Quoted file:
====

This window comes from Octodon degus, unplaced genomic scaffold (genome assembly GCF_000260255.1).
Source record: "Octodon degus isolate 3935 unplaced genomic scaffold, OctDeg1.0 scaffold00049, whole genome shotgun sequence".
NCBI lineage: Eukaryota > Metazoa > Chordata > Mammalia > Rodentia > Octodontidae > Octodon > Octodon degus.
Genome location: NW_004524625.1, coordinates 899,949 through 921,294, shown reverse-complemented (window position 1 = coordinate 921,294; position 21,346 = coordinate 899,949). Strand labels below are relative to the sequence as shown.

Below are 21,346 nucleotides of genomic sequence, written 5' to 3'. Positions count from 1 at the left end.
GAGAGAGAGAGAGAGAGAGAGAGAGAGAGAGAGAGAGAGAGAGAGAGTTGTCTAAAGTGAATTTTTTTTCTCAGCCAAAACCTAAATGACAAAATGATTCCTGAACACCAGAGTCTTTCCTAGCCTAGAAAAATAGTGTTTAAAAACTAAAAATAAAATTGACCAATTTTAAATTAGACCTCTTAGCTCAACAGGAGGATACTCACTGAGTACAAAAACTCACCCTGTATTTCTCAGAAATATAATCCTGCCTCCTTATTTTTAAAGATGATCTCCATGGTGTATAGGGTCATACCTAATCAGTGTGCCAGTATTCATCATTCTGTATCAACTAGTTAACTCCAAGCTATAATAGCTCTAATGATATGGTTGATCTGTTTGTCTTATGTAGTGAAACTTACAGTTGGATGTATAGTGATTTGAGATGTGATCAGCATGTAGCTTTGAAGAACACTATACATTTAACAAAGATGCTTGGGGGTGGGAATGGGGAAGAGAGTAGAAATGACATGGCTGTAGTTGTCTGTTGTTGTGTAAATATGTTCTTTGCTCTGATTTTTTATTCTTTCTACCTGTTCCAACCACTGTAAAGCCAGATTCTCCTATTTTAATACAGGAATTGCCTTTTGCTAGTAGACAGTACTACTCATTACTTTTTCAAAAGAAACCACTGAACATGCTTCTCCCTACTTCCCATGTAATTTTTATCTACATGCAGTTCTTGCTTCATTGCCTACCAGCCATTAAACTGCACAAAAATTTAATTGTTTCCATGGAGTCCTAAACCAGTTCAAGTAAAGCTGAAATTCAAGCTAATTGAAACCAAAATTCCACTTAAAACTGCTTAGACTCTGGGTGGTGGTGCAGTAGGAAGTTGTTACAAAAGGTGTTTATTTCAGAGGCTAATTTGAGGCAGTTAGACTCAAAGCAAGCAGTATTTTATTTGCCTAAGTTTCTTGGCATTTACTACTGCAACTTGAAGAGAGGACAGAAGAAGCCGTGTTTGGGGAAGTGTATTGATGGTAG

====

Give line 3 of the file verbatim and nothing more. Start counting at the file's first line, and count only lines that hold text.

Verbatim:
NCBI lineage: Eukaryota > Metazoa > Chordata > Mammalia > Rodentia > Octodontidae > Octodon > Octodon degus.